NTSB: Turbine Blade Fatigue Failure Behind 2006 Tour Helo Accident | Aero-News Network
Aero-News Network
RSS icon RSS feed
podcast icon MP3 podcast
Subscribe Aero-News e-mail Newsletter Subscribe

Airborne Unlimited -- Recent Daily Episodes

Episode Date






Airborne On ANN

Airborne 11.30.15

Airborne 11.24.15

Airborne 11.25.15

Airborne 11.19.15

Airborne 11.20.15

Airborne Hi-Def On YouTube

Airborne 11.30.15

Airborne 11.24.15

Airborne 11.25.15

Airborne 11.19.15

Airborne 11.20.15

EAA/ANN AirVenture Innovation Preview

AIP-#1 Vimeo

AIP-#2 Vimeo

AIP-Part 1 YouTube

AIP-Part 2 YouTube

Thu, Jul 05, 2007

NTSB: Turbine Blade Fatigue Failure Behind 2006 Tour Helo Accident

Findings Led FAA To Reduce Blade Life Limit To 3,000 Hours

The National Transportation Safety Board has determined a fatigue failure of a turbine blade brought down a tour helicopter in Hawaii last year.

A Sunshine Helicopters Eurocopter AS350BA crash-landed onto a canopy of trees on January 10, 2006 in Maui, after departing Kahului Airport for a one hour sightseeing tour.

According to the NTSB probable cause report, the helo was coming out of Manawainui Gulch near Kaupo following a viewing of Haleakala Crater when "the helicopter vibrated, shuddered, and the low rotor rpm warning horn sounded."

The pilot entered an autorotation and set it down into a canopy of trees on its right side, according to the report. All aboard were able to lower themselves to the ground and call for help.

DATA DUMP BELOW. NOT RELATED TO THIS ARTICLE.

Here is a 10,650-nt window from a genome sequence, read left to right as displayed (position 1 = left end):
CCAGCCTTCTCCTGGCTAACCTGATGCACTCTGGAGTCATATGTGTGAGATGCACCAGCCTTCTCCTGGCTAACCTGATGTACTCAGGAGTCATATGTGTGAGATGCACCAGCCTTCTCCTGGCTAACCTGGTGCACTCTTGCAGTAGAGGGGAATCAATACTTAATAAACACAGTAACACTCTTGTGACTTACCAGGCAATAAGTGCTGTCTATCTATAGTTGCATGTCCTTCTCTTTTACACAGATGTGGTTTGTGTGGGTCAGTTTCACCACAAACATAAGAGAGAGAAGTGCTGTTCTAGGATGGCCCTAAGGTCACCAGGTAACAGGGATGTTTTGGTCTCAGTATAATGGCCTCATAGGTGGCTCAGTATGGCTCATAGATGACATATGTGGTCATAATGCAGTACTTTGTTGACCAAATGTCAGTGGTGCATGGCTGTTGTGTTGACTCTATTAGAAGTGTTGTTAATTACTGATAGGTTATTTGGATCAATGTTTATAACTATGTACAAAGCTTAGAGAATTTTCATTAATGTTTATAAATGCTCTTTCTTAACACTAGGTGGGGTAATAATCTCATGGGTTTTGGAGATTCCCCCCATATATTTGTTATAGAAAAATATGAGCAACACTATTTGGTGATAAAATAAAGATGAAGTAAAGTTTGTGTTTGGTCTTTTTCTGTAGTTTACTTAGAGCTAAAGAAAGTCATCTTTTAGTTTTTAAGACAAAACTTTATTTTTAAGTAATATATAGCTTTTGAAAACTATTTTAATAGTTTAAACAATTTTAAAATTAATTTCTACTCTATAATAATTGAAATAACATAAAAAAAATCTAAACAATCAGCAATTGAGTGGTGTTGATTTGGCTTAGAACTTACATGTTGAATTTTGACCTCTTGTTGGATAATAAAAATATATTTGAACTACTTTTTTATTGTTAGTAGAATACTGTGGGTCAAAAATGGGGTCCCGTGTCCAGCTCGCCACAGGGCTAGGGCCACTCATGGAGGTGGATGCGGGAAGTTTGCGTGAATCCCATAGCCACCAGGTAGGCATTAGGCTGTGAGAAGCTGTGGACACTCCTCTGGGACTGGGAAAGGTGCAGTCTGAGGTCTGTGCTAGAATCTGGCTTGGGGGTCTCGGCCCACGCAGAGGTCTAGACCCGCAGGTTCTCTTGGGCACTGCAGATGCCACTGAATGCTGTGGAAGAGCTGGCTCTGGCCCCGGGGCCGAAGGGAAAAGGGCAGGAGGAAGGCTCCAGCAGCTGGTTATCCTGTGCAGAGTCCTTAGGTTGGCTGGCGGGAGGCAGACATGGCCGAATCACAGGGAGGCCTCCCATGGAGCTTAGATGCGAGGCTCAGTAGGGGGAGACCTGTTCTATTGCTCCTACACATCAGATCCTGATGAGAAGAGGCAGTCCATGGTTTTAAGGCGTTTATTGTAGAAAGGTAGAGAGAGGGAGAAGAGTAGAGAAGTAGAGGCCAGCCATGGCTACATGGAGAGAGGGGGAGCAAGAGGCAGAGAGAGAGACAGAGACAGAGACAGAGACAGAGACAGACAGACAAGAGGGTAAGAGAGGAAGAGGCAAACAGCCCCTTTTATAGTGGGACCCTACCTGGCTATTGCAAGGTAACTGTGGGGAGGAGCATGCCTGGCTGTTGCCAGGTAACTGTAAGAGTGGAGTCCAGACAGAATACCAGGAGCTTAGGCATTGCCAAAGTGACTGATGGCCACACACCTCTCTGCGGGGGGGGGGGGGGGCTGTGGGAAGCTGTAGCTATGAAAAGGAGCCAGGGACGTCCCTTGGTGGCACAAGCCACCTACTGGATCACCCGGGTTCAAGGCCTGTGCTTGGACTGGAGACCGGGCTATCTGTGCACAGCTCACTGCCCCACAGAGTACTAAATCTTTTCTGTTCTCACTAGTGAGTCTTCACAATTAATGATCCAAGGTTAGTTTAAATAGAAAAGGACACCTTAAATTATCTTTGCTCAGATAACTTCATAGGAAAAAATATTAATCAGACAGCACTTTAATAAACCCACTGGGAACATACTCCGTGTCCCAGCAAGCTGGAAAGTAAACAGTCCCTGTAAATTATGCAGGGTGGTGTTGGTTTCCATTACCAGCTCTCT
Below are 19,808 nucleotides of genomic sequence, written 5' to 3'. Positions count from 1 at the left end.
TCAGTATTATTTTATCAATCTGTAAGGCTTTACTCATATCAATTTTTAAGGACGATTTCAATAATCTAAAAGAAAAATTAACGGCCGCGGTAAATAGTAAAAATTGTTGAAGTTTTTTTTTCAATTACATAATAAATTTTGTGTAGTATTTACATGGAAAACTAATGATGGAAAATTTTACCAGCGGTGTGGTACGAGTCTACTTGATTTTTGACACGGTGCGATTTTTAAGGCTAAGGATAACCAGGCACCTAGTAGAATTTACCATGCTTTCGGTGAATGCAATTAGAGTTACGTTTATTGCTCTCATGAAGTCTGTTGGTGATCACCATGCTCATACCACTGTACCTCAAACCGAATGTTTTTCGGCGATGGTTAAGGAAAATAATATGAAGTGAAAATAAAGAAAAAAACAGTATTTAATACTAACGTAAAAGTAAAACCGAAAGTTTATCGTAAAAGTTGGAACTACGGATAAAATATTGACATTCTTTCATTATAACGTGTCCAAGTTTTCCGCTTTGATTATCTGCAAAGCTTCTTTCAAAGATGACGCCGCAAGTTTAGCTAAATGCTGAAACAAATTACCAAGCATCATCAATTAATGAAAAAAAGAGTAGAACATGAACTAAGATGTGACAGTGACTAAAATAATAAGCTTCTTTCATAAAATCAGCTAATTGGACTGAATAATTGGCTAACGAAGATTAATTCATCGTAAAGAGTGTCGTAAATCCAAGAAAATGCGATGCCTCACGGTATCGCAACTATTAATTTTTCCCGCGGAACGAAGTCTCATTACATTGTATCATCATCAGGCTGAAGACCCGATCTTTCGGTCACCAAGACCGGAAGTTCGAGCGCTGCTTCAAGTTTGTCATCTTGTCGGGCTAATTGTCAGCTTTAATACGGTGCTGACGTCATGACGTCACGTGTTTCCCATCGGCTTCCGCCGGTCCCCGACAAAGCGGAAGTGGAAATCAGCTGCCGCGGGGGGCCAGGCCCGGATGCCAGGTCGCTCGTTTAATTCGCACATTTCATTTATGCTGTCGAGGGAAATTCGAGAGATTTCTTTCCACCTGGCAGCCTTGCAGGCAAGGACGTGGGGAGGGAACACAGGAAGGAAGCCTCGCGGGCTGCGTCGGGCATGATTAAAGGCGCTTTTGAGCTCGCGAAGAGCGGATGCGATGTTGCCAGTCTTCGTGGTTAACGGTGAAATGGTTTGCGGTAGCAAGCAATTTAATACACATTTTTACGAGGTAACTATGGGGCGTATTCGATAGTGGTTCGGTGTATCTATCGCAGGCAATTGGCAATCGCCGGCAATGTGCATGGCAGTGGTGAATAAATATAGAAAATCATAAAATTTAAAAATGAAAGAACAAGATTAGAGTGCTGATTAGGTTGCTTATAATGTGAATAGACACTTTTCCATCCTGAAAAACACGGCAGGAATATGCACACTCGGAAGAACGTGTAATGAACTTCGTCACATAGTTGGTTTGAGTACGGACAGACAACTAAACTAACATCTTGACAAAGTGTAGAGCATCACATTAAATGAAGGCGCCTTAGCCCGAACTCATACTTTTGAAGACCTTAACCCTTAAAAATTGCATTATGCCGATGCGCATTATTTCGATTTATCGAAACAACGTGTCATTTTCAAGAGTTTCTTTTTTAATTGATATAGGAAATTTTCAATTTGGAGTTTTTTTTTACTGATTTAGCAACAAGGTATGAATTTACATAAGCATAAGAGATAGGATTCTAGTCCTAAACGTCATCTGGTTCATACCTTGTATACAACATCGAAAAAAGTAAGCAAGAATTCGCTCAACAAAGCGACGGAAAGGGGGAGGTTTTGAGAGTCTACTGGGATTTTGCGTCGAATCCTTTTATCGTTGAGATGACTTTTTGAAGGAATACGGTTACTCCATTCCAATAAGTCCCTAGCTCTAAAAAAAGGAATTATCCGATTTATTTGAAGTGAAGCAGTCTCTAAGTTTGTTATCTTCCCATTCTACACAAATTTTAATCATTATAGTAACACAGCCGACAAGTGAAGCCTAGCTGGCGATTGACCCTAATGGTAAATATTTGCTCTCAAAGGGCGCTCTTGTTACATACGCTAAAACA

The NTSB investigation revealed a turbine blade from the second stage gas producer turbine had separated from the turbine wheel, a result of a fatigue fracture caused by a corrosion/oxidation pit.

As a result of this investigation, the Federal Aviation Administration and engine manufacturer Turbomeca reduced the life limit of the second stage turbine blades from 6,000 hours to 3,000 hours and implemented additional turbine inspection criteria.

The part in question in this accident had been in service 2,986 hours and had been used as a replacement part during a 2004 overhaul.

According to the Honolulu Advertiser, Sunshine Helicopters' Ross Scott said the NTSB report gives the company "a clean bill of health."

The pilot sustained a broken ankle, but his four passengers walked away without serious injury.

FMI: Read The NTSB Probable Cause Report


More News

Airborne 11.30.15: Rutan SkiGull, Old Rhinebeck Aerodrome, NASA-Virgin Galactic

Also: Tecnam P2012, Great Lakes Biplane, USAF X-56A, New IFR Training System, 'Lost In Space' Returns, Laser Strikes, ADS-B Seminar ANN Airborne Link: /index.cfm?do=video.playVideo>[...]

ANN's Daily Aero-Linx (12.01.15)

Legal Ramifications Of The FAA's UAV Registration Program An analysis of the FAA's UAV Registration Task Force compiled by Jonathan Rupprecht of Rupprecht Law, P.A. Rupprecht write>[...]

ANN's Daily Aero-Term (12.01.15): Glideslope Intercept Altitude

The published minimum altitude to intercept the glideslope in the intermediate segment of an instrument approach.>[...]

Aero-News: Quote Of The Day (12.01.15)

“Economic and political events over the last year have impacted some of the fundamentals for growth. As a result, we expect some 400 million fewer people to be traveling in 2>[...]

ANN FAQ: What Does The API Mean To You

Engaging The Aviation World's Pivotal Organizations, Interests And Viewpoints The Airborne Partnership Initiative, we call it the API, is a plan developed by ANN CEO and Editor-In->[...]

blog comments powered by Disqus





© 2007 - 2015 Web Development & Design by Pauli Systems, LC